Reforms That Revolutionized Education in the US

The US recognized the importance of having an advanced and up-to-date education system that would prepare a qualified cadre in the early 1800s. Since that time, the government and activists have taken steps to bring American education to the highest level. The status of US education in the world is a product of a long and complex period of reformation and transformation of the entire system.

The US education system wows many people across the world, pushing millions of students to look for opportunities to enter American universities. This is neither a cheap nor an easy thing, but there are still options to get a degree in one of the US universities for a reasonable price.

American students often complain that education is all about essays now. That’s the fact. There is no discipline where American instructors would hesitate to task students with essay writing. Such assignments are very much common in US universities.

However, if writing is not your thing, there is always help. You can request an EssayHub online essay writing service to craft a perfect essay for you. They are experienced in all sorts of assignments and can craft a great essay in the shortest time possible.

Yet, let’s get back to the topic. Let’s study the evolution of the American educational system and see how it is changing.

Horace Mann and His Reforms

The biggest step toward making education accessible to the public was made thanks to Horace Mann from Massachusetts. He headed the common-school movement, where he advocated for financing public schools out of local property taxes. He also helped draw education away from Calvinist philosophies of discipline to more civilized methods such as positive reinforcement.

The very fact that Horace Mann managed to bring about state-sponsored public education was a revolution. It immediately resulted in growing literacy rates. By 1870, the number of public schools practically outnumbered the private ones.

Catharine Beecher’s Advocacy

Catharine Beecher is well-known for her anti-slavery activism. However, she is also famous for her feminist ideas. She was the one who advocated for education for women as a way to develop and advance professionally. That’s why she opened the first college for women, aiming to help young ladies master the teaching profession.

This helped shift the paradigm that the only thing women are good for is family. Instead, this college was growing a new generation of independent women who were literate and self-motivated. Even though they could not master many professions at that time, Beecher’s effort was all about providing women with an opportunity to study.

Parochial Schools

The movement for creating parochial schools emerged alongside Mann’s common-school reform. American Catholics, German Lutherans, Calvinist Dutch, and Orthodox Jews all started establishing parochial schools. The government forbade local authorities to fund such schools, but they still demonstrated significant growth in numbers. The congregations sponsored these schools, encouraging youth to study religion, science, math, language, and arts.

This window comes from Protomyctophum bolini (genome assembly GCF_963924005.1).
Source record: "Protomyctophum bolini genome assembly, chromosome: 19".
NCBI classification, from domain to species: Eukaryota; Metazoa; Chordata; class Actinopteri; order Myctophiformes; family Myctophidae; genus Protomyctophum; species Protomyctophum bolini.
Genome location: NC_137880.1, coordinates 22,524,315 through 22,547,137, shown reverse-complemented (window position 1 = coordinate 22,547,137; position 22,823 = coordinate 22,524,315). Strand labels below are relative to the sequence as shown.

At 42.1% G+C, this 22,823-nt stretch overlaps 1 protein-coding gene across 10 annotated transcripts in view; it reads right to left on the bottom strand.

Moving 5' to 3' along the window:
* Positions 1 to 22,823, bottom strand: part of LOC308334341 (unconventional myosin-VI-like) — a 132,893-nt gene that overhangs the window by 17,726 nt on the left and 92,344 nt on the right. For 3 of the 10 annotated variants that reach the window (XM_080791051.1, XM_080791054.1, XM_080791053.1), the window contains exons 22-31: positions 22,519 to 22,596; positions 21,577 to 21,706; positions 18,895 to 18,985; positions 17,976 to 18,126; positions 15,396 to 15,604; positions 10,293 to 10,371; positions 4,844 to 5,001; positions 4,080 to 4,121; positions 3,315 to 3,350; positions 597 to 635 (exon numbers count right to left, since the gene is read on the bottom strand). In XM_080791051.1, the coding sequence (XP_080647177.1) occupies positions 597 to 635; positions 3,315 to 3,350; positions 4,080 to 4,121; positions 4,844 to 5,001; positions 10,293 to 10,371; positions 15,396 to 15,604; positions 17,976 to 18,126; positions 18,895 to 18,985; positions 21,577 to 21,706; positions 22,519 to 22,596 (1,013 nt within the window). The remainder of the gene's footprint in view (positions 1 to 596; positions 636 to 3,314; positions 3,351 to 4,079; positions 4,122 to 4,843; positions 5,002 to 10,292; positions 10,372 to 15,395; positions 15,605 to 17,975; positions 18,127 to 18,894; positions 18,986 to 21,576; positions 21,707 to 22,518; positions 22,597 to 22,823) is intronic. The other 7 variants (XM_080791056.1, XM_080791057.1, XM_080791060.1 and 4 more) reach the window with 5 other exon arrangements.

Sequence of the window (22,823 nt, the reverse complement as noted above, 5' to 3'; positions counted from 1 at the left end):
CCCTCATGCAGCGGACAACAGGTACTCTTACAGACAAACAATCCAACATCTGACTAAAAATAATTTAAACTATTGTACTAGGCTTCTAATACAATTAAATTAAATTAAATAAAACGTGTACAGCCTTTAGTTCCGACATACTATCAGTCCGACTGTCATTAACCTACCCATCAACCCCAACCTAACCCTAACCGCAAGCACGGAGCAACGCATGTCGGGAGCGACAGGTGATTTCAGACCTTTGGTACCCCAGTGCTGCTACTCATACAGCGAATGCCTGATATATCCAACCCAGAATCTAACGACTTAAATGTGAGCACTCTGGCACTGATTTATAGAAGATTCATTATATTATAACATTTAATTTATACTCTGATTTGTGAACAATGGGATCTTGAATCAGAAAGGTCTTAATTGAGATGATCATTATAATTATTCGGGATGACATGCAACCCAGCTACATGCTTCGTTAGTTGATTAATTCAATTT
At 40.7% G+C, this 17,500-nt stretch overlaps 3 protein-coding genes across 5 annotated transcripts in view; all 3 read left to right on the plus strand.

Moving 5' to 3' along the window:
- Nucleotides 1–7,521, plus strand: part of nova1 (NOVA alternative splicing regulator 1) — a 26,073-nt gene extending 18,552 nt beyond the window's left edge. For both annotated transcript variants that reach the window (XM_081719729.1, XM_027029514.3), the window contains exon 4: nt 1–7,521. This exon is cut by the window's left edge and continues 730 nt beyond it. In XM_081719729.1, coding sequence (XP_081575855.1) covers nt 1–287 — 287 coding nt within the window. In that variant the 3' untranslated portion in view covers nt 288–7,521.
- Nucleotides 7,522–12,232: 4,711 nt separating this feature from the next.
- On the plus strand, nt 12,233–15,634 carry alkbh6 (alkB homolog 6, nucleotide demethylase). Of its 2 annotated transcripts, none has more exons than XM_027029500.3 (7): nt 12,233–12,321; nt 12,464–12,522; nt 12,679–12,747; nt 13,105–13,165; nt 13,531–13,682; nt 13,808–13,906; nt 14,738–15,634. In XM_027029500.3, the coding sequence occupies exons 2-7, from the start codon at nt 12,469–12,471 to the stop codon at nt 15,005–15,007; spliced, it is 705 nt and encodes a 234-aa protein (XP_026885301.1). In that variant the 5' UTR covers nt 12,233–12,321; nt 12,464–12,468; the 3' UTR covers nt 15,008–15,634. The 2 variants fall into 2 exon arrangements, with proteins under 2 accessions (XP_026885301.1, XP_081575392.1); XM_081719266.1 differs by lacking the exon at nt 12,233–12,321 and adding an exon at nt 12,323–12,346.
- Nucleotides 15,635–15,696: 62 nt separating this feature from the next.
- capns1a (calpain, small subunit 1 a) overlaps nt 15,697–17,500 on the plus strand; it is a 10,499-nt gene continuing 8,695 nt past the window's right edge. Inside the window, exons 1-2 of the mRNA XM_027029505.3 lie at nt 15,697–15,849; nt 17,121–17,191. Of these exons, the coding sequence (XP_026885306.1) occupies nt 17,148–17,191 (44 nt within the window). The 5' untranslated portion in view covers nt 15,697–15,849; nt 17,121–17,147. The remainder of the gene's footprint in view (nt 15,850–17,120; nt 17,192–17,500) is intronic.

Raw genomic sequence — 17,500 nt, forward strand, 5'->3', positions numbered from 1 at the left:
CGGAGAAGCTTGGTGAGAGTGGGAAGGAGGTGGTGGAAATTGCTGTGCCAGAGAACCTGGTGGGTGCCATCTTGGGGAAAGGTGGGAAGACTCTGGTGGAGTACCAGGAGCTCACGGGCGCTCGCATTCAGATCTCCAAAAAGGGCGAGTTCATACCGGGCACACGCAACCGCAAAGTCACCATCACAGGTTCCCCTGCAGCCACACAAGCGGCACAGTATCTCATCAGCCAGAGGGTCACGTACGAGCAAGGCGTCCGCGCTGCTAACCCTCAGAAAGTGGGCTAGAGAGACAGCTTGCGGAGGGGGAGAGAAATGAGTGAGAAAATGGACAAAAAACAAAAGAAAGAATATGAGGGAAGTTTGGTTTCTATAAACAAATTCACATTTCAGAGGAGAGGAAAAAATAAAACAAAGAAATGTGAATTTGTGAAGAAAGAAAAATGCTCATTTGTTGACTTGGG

Despite being limited in finances, parochial schools positively contributed to the growth of literacy among Americans. This helped to largely increase the number of educated people within the country.

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Morrill Land-Grant Acts

Another round of reform started when President Abraham Lincoln signed the Morrill Land-Grant Acts, allowing for the creation of land-grant colleges. This bill was a response to a political movement for the creation of agriculture colleges.

Under this law, every state was eligible to receive federal land to build and fund educational institutions. These initiatives produced large numbers of agricultural scientists and industrial engineers, who were critical for building a technology-based economy.

Later, the act was amended to remove race bias. This helped Black people of America get access to education and actually graduate.

Standardized Testing

Since that time, America has enabled many reforms that helped bring the system to the state it is now. Most of them were related to funds and curriculum planning. However, the new round of crucial reforms started at the end of the 1900s, introducing testing as the best way to assess student knowledge.

It remains one of the most effective yet contradictory reforms in US education. On the one hand, it helped define academic standards, making it easier to identify people eligible for university admission. On the other hand, standardization kills creativity. Some students claim they cannot pass through the standardized processes as they leave no room for creativity and innovation.


The American education system had to go through lots of reforms and transitions over the last two hundred years to become one of the best in the world. It’s hard to describe this path because it is complex and sometimes contradictory.

However, these and many other reforms can really become a guiding book for other governments. After all, these initiatives and movements helped America strengthen its approach to equality in education and quality enhancement.